Wednesday, July 17, 2013

New York tries to protect the Heath Hen

The Massachusetts, with its Bird Law of 1818 was not the first American state attempting to protect certain species of birds. New York had been trying to preserve the heath hen and other game birds for over a century by that point.

The first law in New York pertaining to game birds dates back to colonial days. In 1708, an act "for the more Effectuall preservation of Deer and other Game and ye Destruction of Wolves Wild Catts and other Vermin" announced an open season for Turkeys, Heath hens, Partridges or Quails from August 1 to April 1, with fines for anyone killing or destroying the birds, their  eggs, or their young ones during the close season. The law applied only to Suffolk, Queens, and Kings County (i.e., New York City and Long Island).

On February 15, 1791, after two years of consideration, a revised "act for the preservation of Heath Hens and other game," was approved shortening the open season for heath hens, partridges and quail (now October 2 to March 31) and adding protection for woodcocks from February 20 to July 1.

On April 21, 1818, there was yet another revision. This time the closed season for heath hens ran from the first day of January to the first Wednesday in October. Partridge and quail were protected from January 5 to September 25, and woodcock from February 1 to July 1. More importantly, while the fines for unlawful shooting of other game birds ran from 50 cents to a dollar a bird, the fine for heath hens was a weighty $25.

Clearly this law did not ultimately save the heath hen, which was soon extirpated in New York (and then briefly reintroduced and extirpated again). "The Sixth Annual Report of the Conservation Commission," published in Documents of the Assembly of the State of New York (1917) has this to say: "Every statement of law...was ineffective, since laws amount to nothing unless they are rigidly enforced. ..."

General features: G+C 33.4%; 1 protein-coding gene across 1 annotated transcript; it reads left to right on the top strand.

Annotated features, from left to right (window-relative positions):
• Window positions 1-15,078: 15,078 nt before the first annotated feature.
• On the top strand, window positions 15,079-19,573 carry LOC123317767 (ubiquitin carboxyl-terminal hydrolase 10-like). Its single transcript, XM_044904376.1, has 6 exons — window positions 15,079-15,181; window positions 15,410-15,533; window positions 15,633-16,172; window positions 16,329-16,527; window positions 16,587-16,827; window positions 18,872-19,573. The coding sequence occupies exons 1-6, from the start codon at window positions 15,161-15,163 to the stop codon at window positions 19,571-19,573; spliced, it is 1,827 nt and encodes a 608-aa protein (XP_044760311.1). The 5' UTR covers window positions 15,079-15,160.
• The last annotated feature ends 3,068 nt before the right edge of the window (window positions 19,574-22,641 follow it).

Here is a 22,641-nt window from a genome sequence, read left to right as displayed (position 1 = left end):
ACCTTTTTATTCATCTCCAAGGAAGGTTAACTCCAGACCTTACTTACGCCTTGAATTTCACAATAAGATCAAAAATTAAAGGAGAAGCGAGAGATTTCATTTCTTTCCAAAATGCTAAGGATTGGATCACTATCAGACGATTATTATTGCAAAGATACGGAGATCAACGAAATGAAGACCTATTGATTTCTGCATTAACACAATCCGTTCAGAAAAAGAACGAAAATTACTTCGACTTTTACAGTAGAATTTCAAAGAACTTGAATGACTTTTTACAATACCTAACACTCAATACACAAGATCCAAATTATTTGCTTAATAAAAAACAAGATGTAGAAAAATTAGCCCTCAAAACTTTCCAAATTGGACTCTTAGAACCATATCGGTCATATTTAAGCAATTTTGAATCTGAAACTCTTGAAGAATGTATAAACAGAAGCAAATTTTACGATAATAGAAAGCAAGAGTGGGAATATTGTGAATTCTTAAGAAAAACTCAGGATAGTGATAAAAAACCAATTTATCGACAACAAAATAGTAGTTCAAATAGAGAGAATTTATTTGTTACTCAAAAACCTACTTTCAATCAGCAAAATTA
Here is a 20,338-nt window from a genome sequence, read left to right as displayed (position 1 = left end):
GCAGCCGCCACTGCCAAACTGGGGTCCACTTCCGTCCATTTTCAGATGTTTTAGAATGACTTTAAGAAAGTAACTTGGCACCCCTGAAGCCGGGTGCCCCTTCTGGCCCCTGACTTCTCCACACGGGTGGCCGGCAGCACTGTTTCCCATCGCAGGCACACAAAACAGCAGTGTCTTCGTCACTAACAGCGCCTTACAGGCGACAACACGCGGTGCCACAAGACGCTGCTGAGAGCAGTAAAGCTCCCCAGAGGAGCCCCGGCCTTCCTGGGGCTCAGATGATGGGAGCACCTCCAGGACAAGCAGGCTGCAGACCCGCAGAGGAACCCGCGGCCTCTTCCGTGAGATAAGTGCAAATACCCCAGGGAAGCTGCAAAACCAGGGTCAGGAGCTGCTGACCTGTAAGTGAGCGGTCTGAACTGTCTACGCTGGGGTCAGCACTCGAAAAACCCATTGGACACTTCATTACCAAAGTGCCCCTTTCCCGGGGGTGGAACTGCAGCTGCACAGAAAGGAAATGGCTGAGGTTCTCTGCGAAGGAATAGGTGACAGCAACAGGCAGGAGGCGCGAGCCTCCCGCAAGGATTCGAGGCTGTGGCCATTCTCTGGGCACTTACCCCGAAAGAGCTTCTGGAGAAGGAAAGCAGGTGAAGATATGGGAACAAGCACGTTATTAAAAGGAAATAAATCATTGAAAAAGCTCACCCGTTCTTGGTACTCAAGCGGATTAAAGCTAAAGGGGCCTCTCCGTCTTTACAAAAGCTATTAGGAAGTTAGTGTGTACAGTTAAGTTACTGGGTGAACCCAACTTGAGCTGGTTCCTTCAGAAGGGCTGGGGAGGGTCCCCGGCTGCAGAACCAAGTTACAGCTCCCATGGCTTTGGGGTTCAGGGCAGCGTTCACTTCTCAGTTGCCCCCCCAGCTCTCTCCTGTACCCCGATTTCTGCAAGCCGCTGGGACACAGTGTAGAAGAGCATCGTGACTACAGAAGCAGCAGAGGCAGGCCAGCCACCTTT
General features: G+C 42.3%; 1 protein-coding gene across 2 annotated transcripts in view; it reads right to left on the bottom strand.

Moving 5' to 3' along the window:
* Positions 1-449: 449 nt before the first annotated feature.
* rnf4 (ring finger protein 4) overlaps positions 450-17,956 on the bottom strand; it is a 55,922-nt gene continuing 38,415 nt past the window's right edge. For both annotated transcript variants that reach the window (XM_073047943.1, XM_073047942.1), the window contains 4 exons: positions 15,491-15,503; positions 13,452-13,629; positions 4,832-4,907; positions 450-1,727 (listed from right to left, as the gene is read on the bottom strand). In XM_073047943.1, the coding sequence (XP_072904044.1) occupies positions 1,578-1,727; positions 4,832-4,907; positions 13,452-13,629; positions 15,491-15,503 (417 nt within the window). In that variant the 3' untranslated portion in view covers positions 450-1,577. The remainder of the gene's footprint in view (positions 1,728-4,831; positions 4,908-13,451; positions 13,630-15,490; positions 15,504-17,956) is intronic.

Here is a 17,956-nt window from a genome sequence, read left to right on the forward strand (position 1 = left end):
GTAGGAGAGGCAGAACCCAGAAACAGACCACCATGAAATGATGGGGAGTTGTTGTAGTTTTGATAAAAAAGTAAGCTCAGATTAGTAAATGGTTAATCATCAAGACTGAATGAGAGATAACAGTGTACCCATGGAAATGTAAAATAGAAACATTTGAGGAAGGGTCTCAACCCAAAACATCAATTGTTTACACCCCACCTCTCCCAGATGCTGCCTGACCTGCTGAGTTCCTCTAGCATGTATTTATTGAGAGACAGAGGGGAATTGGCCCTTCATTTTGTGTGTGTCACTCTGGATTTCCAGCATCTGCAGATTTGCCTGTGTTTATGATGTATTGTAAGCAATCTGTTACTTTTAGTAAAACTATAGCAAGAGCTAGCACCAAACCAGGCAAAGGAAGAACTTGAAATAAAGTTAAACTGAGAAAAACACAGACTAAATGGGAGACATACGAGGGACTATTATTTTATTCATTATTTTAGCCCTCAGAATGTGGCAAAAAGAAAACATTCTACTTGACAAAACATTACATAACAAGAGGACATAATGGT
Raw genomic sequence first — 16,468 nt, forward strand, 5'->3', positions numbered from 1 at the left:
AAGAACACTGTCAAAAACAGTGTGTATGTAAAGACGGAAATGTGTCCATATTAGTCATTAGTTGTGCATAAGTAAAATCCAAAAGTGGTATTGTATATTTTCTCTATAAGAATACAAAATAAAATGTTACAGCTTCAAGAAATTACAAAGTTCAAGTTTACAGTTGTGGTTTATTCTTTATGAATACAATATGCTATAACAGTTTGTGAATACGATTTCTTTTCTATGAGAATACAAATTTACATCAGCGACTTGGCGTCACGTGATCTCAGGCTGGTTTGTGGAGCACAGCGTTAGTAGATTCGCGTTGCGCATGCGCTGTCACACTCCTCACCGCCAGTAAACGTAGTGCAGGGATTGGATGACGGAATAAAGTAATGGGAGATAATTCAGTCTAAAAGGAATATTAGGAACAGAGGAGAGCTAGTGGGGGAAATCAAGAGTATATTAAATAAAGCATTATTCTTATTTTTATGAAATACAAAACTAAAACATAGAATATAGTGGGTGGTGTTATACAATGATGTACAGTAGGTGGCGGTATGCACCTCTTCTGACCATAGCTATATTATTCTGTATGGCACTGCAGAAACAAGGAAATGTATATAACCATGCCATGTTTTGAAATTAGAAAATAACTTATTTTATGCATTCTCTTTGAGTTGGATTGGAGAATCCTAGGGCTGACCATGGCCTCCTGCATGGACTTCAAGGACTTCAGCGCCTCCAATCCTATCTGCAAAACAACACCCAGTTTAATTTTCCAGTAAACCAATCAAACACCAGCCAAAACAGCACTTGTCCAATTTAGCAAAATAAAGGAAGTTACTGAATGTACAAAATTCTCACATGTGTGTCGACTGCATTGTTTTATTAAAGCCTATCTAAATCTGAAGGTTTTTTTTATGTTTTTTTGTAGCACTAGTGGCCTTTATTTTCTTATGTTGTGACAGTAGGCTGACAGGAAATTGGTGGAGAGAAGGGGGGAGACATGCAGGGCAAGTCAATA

Of particular interest then, is a resolution by an organization calling itself "Brush Club" reported in the August 26, 1805 edition of the Evening Post.
Notwithstanding the proper and salutary provisions of the ... Act, certain persons have been in the practice of disregarding it and it is feared [illegible] to disregard it, by which means it has become a dead letter, and there is reason to apprehend that that valuable species of bird called the Heath Hen or Grouse will in a short time become extinct.
And whereas [club members] think it necessary that prosecutions should be instigated against all such persons as may commit any breaches of the said act, during the present season, and that the prosecutor or prosecutors should be indemnified for their trouble and experience in pursuing the same to conviction....
The members of the Brush Club resolved to reward prosecutors for every bird killed and prosecuted for, and to report the convictions in at least three New York City newspapers. Sadly, the efforts of the Brush Club were insufficient to finally save the bird.

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